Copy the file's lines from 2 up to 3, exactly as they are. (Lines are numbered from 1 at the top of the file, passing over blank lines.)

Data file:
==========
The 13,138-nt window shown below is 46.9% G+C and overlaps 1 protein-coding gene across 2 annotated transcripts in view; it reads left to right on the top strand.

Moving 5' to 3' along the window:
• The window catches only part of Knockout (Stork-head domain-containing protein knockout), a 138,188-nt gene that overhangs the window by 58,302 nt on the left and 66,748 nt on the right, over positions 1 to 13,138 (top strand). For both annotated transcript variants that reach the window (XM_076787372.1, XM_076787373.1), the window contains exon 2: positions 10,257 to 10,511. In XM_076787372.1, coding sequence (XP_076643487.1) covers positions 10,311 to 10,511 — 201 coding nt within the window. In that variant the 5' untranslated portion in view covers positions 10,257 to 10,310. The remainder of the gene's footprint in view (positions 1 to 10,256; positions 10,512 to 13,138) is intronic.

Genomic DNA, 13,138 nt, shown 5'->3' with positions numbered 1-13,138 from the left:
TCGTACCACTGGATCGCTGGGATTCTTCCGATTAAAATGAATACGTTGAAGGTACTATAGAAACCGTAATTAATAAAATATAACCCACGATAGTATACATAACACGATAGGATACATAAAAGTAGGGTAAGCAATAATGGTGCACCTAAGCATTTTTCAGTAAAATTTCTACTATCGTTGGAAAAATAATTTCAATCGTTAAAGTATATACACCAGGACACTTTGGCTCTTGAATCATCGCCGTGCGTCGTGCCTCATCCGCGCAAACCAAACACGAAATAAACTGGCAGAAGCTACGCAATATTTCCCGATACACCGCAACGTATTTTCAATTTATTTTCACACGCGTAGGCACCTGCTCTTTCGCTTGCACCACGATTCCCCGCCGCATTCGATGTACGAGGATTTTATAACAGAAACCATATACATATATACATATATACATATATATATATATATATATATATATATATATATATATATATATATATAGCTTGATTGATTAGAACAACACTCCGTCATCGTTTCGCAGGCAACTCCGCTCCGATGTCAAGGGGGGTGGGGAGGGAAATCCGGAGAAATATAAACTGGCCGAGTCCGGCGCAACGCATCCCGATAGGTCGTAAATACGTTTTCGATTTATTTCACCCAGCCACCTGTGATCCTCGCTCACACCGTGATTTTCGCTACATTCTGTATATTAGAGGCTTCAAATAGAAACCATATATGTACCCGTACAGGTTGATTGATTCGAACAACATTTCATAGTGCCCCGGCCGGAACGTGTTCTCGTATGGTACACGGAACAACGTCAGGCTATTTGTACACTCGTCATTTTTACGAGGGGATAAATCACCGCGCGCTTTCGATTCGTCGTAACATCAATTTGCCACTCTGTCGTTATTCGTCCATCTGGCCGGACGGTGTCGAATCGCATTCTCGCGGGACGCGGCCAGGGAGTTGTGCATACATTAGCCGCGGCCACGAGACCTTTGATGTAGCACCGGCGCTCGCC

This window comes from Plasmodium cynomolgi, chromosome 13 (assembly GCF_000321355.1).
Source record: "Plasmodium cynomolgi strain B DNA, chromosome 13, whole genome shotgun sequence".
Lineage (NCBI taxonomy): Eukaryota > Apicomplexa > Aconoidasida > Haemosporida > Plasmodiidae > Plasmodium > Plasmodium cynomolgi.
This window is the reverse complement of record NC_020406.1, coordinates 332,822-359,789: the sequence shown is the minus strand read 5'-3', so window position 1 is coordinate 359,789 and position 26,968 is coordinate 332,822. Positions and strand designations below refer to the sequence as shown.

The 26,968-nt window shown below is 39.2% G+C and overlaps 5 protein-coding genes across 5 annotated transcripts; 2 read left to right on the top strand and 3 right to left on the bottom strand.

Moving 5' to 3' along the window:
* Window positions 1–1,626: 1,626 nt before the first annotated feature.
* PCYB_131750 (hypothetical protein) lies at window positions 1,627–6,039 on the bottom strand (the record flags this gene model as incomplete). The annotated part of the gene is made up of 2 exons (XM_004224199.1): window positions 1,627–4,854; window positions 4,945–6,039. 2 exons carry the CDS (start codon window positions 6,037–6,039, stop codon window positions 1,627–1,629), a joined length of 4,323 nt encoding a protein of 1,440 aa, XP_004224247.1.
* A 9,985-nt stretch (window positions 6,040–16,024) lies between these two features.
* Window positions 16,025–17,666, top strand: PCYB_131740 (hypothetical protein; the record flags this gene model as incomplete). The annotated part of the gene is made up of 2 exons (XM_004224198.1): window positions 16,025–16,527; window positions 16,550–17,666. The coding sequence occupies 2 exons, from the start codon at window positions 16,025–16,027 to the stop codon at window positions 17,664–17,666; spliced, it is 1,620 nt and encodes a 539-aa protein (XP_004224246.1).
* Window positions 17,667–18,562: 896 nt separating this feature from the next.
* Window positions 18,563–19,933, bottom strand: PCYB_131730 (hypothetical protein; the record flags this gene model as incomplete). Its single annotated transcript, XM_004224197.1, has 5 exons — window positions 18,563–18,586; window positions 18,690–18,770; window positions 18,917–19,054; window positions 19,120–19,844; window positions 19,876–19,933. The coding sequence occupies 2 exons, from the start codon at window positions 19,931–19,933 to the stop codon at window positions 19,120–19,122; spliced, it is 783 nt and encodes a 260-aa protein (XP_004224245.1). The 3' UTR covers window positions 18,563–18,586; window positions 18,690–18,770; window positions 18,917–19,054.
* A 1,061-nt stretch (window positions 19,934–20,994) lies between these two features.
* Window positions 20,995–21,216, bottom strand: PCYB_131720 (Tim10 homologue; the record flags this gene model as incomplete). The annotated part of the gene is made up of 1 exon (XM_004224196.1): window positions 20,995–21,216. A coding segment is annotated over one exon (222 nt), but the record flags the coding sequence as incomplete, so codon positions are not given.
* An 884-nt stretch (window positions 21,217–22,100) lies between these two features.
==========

Moving 5' to 3' along the window:
• The window catches only part of Knockout (Stork-head domain-containing protein knockout), a 138,188-nt gene that overhangs the window by 58,302 nt on the left and 66,748 nt on the right, over positions 1 to 13,138 (top strand). For both annotated transcript variants that reach the window (XM_076787372.1, XM_076787373.1), the window contains exon 2: positions 10,257 to 10,511. In XM_076787372.1, coding sequence (XP_076643487.1) covers positions 10,311 to 10,511 — 201 coding nt within the window. In that variant the 5' untranslated portion in view covers positions 10,257 to 10,310. The remainder of the gene's footprint in view (positions 1 to 10,256; positions 10,512 to 13,138) is intronic.